October 18, 2003
Haus der Festspiele

Reunited - and it feels so good

Param Vir's Ion at the Festwochen


Param Vir


David Lan - Libretto
Michael McCarthy - Director
Michael Rafferty - Conductor
musikFabrik NRW
Simon Banham - Stage design
Ace McCarron - Lights

Michael Bennett - Tenor (Ion)
Rita Cullis - Soprano (Creusa)
Martin Robson - Bass (Xuthus)
Mark Richardson - Bass baritone (old servant)
Gwion Thomas - Baritone (Hermes, young servant)
Nuala Willis - Mezzosoprano (Pythia)
Lousie Walsh - Soprano (Athene)
Giselle Minns, Tara Harrison - Soprano
Trine Bastrup Møller, Alison Kettlewell, Emily Bauer-Jones - Mezzosoprano (servants of Creusa)
Henry Ward - Pianist

Leserbrief/readers comment Druckversion/printversion

Reunited - and it feels so good

Param Vir's Ion at the Festwochen

by Nancy Chapple / Fotos: Kai Bienert

Usually when this reviewer attends a musical performance, she finds herself agreeing with the audience consensus that can be felt by taking the room temperature - fascinating, disappointing, a mix. It's then her task to articulate just what made it that way. But at the second and last performance of Param Vir's new opera Ion at the Berliner Festspiele, the audience seemed mightily displeased - and I loved the work. How could this happen? It seems the Berlin audience was disturbed by the work's direct simplicity; a woman near me called the ending "tacky". Can one read something there about a sophisticated audience's lack of capacity for wonder?

The audience was small, and scattered throughout the hall at the Haus der Berliner Festspiele with its endlessly long rows of seats. Brass and bass drum communicate a sense of drama - and foreboding. A messenger tells us how Creusa was compelled to abandon her newborn son in a cave. We immediately take to the abandoned son Ion (Michael Bennett), who, after being found and brought up by a priestess at the Temple of Apollo, has become a temple guard: he's open, naive, curious, proud of his job, and his tenor voice is high, flexible, expressive.

The set is simple: a staircase of ten steps that gets pushed to different angles, a slit of light in varying luminescent colors that grows and shrinks to suggest the break of day or a drastic change in mood.


The role of the chorus in this modern Greek drama is resolved beautifully - five agile young women (two sopranos, three mezzos) with long hair in strict buns, dressed in black with long shawls. They reflect the female psyche of the woman they serve, and share her pain at her childlessness (as her husband believes) or forced abandonment of her infant son (as she herself knows). They do not lament. Early on, they act more than sing: they lean forward together listening to Creusa, they look critically at a newcomer on the stage. At later moments, they weave complex vocal textures, for instance when describing that the children of a mortal and a god are unhappy. There's a beautiful moment where the five voices combine with a xylophone and a few claps to wish "women's" revenge on Ion.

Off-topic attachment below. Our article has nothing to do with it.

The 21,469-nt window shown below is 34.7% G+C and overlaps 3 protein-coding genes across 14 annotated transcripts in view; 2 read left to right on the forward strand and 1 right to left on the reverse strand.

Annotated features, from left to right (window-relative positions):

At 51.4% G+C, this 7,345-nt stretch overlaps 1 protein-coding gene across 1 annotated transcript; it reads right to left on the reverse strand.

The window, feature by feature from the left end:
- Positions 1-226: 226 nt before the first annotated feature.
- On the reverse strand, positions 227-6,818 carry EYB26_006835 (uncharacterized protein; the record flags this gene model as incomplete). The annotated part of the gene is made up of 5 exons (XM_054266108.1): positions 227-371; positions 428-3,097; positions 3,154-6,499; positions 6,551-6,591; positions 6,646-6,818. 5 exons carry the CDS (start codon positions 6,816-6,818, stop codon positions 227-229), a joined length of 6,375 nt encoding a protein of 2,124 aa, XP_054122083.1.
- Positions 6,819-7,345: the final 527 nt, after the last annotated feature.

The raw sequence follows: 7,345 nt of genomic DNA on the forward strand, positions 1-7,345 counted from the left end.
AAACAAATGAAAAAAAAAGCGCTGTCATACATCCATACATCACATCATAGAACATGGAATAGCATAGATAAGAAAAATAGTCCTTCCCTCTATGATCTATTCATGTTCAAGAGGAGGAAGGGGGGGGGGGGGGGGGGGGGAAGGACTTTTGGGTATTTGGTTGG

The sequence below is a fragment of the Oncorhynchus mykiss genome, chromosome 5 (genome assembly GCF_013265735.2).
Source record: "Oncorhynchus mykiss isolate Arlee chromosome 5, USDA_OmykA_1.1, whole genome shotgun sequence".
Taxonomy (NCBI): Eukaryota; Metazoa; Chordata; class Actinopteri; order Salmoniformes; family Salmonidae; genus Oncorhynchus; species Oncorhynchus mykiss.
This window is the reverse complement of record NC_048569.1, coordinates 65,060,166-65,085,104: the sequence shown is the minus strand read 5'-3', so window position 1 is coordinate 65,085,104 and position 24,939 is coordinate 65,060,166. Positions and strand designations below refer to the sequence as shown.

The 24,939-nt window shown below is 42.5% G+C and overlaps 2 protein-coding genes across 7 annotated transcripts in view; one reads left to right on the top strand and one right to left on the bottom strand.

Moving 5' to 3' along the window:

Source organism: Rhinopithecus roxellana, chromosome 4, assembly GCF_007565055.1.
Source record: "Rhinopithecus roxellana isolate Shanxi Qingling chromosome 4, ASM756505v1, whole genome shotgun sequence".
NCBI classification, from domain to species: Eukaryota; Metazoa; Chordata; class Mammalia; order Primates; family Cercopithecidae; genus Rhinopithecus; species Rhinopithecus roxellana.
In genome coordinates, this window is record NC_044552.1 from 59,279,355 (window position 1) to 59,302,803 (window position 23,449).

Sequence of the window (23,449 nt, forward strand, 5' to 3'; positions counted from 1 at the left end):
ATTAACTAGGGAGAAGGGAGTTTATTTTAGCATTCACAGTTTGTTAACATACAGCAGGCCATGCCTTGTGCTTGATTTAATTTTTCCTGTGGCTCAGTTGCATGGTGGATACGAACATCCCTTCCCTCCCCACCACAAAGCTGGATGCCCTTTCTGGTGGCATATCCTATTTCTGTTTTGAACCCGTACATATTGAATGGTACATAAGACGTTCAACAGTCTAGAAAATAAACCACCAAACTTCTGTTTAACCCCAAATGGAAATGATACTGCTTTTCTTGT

This production was sung in English with German supertitles. The libretto in its translation by David Lam is catchy, and modern: "A trial against Apollo? Someone will lose - and it won't be the god." A comment about men - "They make our lives rigid" - stuck in the ear. One linguistic touch felt corny: Ion gets his name as he is the first young man that Xuthos encounters when he leaves the temple: "From when I first caught sight of you, I had my 'eye on' you".

Many vital issues are touched on. At one point, we feel we have an old and loyal friend of Creusa's on stage with her. He listens, takes her part. And yet it's unsettling when he suggests taking revenge ("on your husband ... on the boy"). What would have happened if he hadn't given that advice? Would the women resort to violence if the men did not incite them to do so? And there are interesting differences between the young and the old: a confused young man, looking to understand who he is and how the pieces fit together contrasted with the certainty of the older characters - a certainty that turns out to be arrogant and misled, stubborn and often wrong.

The dramatic role of the much put-upon mother Creusa was sung by Rita Cullis - who sometimes acted and always sang convincingly.


The transitions between scenes or the last point in a scene were sometimes marked with silence - an unusual effect, as if this better underlined the seriousness of the occasion than a loud passage in the horns. The action is easy to follow - much of it is recounted on stage rather than actually carried out in front of our eyes, but we quickly understand who's who and how they relate. The story is pure, simple, straight, even though it deals with complex emotional reactions, with undercurrents and unexpected turns. The music, on the other hand, is richly textured; supporting the simple story. At moments it is highly dramatic, substituting for real action on the stage.

The ending is unrelentingly positive and affirmative. Unusually enough, things work out for Creusa and Ion, and by extension for all around them. The visual effects are in a glowing gold, and good wins. I loved it.